by Mark F. Large and John E. Braggins
Published by CSIRO Publishing in conjunction with Timber Press.
359 pages A4 size hard cover
Reviewed by Jan Sked
There have been a number of publications about ferns, but never before has there been a book devoted entirely to tree ferns. This unique book is a guide to all the known tree ferns and is a must for fern gardeners and pteridologists alike.
Tree ferns are still rapidly evolving. They have survived changes that have brought them from the time of the dinosaurs to the present day and are inexorably linked with the evolution of all living plants.
In this book the authors have surveyed families, genera and species of tree ferns that are suitable for the home garden. They offer up-to-date taxonomy and detailed descriptions, and discuss conservation, evolution, distribution and the tree fern habitat.
Chapter one is an introduction to tree ferns and covers, their habit, life cycle, rhizomes and trunks, spore production, age and growth rates, distribution, evolution, conservation, ethnobotany and various uses to which they may be put.
In recognition of the horticultural importance of tree ferns, chapter two provides extensive cultivation information, including propagation, nutrition, diseases and pests, and the use of tree ferns in landscaping. Some emphasis has been placed on species that are cultivated in Australia and New Zealand, but species from around the world are also included.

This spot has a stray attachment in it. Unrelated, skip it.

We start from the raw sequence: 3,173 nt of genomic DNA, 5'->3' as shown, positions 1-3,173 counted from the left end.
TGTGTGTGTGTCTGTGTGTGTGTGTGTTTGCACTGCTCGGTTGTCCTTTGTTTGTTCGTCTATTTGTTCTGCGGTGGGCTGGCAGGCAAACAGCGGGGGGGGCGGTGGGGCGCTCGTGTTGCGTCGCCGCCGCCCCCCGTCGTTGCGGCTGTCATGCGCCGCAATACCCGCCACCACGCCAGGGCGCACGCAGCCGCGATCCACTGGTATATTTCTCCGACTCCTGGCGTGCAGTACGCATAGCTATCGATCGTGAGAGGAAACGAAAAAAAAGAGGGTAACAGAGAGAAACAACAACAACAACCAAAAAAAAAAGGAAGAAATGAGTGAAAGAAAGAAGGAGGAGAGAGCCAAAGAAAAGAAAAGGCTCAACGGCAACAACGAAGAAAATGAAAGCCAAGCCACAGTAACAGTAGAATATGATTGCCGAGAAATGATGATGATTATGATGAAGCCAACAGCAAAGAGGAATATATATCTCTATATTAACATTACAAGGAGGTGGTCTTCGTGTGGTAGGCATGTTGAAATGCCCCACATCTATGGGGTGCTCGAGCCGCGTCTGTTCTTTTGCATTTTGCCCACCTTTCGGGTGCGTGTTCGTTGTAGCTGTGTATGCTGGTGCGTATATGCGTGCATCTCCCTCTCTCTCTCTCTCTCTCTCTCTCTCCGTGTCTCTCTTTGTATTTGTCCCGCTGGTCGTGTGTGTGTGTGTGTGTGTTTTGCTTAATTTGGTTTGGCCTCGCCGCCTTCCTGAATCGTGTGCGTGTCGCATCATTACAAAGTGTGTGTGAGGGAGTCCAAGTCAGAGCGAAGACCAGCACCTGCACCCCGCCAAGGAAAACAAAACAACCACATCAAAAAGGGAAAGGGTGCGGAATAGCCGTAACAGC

Chapter three takes up by far the greater part of the book and is devoted to the descriptions and details of all the living ferns. The tree fern families are discussed and a Key to Tree Ferns is provided, followed by the detailed descriptions of individual species. There are a few line drawings and some distribution maps.
In the centre of the book are 131 colour photographs illustrating many of the species, their habitats and distinctive features.
Appendix 1 describes tree ferns that require further study because of nomenclatural problems that would ensue if they were formally included in the genus Cyathea.
Appendix 2 lists the tree ferns by geographic region, and Appendix 3 provides another listing of species for growing in gardens with various types of climates and conditions.
The appendices are followed by a measurement conversion table, a Glossary of terms, and finally the Bibliography and Index at the end of the book.
Tree Ferns is quite a substantial book and it is well presented with an attractive dust cover featuring a photograph of Cyathea dealbata on the front and a grove of Cyathea smithii on the back.
Mark F. Large is an associate Professor of Botany and heads the School of Landscape and Plant Science at UNITEC Institute of Technology, Auckland, New Zealand. His interest in fern evolution and palaeobotany spans 20 years. He has authored many fern publications and acted as botanical consultant for the popular television series “Walking with Dinosaurs”.
John E. Braggins is a freelance botanical consultant based in Auckland, New Zealand. He taught botany at the University of Auckland for more than 30 years before taking early retirement. He has travelled widely through Asia, Africa and the Pacific to study ferns, and has published more than 40 papers on the subject.
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